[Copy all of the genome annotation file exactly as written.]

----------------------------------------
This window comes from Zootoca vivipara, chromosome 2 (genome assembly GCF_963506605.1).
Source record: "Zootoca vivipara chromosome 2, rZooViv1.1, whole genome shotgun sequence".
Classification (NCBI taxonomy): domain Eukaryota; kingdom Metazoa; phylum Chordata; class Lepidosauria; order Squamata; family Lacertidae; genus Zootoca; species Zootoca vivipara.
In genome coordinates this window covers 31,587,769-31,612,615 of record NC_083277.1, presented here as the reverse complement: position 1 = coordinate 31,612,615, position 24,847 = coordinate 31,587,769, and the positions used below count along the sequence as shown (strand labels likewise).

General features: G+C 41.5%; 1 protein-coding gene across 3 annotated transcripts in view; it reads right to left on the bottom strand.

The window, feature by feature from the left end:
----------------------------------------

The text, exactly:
This window comes from Zootoca vivipara, chromosome 2 (genome assembly GCF_963506605.1).
Source record: "Zootoca vivipara chromosome 2, rZooViv1.1, whole genome shotgun sequence".
Classification (NCBI taxonomy): domain Eukaryota; kingdom Metazoa; phylum Chordata; class Lepidosauria; order Squamata; family Lacertidae; genus Zootoca; species Zootoca vivipara.
In genome coordinates this window covers 31,587,769-31,612,615 of record NC_083277.1, presented here as the reverse complement: position 1 = coordinate 31,612,615, position 24,847 = coordinate 31,587,769, and the positions used below count along the sequence as shown (strand labels likewise).

General features: G+C 41.5%; 1 protein-coding gene across 3 annotated transcripts in view; it reads right to left on the bottom strand.

The window, feature by feature from the left end: